Despise not any man, and do not spurn anything; for there is no man that hath not his hour, nor is there anything that hath not its place.
Speak with contempt of no man.— Every one hath a tender sense of reputation.—And every man hath a sting, which he may, if provoked too far, dart out at one time or another.
Christ saw much in this world to weep over, and much to pray over; but he saw nothing in it to look upon with contempt.
It is often more necessary to conceal contempt than resentment, the former being never forgiven, but the latter sometimes forgot. Wrongs are often forgiven; contempt never.
There is not in human nature a more odious disposition than a proneness to contempt, which is a mixture of pride and ill-nature. Nor is there any which more certainly denotes a bad disposition; for in a good and benign temper, there can be no room for it.—It is the truest symptom of a base and bad heart.
The basest and meanest of all human beings are generally the most forward to despise others.—So that the most contemptible are generally the most contemptuous.
Contempt is the only way to triumph over calumny.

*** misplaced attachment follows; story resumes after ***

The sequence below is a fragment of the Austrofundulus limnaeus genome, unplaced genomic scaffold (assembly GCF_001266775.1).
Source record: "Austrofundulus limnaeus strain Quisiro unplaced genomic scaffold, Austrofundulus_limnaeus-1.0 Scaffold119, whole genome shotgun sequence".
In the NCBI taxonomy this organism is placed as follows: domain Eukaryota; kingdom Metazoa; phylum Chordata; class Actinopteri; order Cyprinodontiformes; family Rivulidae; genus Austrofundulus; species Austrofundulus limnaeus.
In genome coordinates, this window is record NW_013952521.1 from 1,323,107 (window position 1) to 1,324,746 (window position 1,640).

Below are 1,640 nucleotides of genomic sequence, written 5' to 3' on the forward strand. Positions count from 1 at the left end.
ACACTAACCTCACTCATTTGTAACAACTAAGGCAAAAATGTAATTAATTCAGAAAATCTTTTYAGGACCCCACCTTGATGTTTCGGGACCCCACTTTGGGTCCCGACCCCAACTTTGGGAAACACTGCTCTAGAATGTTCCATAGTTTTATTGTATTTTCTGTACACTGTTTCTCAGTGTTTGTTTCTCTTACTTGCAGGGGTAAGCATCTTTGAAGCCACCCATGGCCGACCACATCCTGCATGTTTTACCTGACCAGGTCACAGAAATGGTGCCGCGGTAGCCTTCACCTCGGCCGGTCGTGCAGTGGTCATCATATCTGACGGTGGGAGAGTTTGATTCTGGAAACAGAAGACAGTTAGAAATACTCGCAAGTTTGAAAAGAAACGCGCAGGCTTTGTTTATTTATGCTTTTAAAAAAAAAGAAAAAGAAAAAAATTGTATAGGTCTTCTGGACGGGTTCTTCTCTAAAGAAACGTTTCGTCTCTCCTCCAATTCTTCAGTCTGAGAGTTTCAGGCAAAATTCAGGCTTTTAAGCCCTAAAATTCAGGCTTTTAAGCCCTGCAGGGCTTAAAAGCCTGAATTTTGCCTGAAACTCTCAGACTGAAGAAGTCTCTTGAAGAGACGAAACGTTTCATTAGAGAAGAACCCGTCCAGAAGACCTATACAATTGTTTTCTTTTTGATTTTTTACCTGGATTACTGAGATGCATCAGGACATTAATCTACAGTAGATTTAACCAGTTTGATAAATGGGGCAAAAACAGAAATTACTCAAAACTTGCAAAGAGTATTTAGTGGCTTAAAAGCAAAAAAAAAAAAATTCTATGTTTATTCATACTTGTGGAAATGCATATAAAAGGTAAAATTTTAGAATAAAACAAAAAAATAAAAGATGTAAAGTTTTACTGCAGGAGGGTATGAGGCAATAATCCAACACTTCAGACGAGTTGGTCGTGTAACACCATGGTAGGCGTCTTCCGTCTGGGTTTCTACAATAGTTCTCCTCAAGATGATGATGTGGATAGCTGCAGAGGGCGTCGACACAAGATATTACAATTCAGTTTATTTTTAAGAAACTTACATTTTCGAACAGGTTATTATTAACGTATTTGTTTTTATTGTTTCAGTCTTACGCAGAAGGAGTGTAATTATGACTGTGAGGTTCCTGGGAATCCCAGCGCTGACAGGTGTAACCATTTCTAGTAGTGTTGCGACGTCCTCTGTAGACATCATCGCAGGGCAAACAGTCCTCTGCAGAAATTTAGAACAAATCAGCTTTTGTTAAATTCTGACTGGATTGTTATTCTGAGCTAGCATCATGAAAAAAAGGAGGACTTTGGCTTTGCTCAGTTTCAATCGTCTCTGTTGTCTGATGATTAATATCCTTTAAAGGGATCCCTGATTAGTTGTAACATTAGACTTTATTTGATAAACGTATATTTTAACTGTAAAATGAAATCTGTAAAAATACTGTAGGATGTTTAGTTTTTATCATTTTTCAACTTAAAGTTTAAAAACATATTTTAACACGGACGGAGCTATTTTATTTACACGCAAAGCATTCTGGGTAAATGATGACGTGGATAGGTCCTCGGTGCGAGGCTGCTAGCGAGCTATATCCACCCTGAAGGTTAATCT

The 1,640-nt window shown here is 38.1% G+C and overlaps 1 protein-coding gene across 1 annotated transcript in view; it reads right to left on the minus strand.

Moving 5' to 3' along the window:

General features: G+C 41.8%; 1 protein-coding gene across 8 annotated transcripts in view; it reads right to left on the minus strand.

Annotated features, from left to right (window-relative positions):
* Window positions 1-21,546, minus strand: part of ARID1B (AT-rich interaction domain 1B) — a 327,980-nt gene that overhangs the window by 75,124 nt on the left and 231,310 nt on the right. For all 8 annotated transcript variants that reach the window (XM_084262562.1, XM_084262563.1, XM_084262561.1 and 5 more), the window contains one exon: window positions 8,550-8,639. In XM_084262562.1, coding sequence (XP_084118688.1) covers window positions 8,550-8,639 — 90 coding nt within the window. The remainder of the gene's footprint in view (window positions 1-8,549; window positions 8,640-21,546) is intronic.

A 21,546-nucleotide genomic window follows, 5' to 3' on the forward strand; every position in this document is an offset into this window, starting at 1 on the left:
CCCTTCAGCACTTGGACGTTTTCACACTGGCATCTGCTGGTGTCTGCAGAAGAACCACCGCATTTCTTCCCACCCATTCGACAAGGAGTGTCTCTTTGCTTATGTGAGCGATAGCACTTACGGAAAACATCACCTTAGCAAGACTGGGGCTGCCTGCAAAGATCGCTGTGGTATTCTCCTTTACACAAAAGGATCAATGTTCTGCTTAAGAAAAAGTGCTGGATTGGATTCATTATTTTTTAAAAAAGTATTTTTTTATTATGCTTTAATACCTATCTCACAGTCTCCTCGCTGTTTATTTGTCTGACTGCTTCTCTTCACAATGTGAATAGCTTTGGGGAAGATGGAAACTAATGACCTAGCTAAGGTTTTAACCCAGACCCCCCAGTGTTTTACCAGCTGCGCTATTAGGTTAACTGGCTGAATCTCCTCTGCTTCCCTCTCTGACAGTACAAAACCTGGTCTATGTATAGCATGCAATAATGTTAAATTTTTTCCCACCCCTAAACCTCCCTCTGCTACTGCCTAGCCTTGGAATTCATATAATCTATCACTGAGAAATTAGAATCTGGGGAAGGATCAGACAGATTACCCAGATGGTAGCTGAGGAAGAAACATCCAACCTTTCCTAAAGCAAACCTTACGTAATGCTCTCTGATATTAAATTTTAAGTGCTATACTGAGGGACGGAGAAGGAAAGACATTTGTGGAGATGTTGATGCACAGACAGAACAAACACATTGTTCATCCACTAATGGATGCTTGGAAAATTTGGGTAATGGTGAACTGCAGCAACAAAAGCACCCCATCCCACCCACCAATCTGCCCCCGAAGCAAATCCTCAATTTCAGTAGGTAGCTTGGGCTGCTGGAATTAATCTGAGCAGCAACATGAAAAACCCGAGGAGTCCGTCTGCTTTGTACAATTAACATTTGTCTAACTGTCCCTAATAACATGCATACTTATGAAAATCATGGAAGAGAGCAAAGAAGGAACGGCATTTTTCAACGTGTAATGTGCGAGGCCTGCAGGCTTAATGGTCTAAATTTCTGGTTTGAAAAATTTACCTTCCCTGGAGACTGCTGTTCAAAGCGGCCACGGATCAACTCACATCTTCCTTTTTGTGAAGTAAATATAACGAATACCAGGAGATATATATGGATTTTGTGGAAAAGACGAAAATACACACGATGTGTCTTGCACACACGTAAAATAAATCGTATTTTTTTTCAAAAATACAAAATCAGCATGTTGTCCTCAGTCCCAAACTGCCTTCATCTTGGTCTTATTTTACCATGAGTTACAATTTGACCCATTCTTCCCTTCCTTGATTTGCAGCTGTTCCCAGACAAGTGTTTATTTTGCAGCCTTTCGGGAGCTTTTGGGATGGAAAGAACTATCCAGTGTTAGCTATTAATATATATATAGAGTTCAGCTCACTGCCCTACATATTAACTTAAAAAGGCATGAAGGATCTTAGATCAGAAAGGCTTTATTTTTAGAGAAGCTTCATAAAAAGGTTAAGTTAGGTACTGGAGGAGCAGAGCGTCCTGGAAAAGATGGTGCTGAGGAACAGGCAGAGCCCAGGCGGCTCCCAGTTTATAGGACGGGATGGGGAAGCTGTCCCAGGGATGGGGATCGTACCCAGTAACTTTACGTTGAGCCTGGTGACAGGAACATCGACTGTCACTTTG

None but the contemptible are apprehensive of contempt.
Contempt is commonly taken by the young for an evidence of understanding; but it is neither difficult to acquire, nor meritorious when acquired. To discover the imperfections of others is penetration; to hate them for their faults is contempt. We may be clearsighted without being malevolent, and make use of the errors we discover, to learn caution, not to gratify satire.
Contempt naturally implies a man's esteeming himself greater than the person whom he contemns.—He, therefore, that slights and contemns an affront, is properly superior to it.—Socrates, being kicked by an ass, did not think it a revenge proper for him to kick the ass again.
I have unlearned contempt.—It is a sin that is engendered earliest in the soul, and doth beset it like a poison-worm, feeding on all its beauty.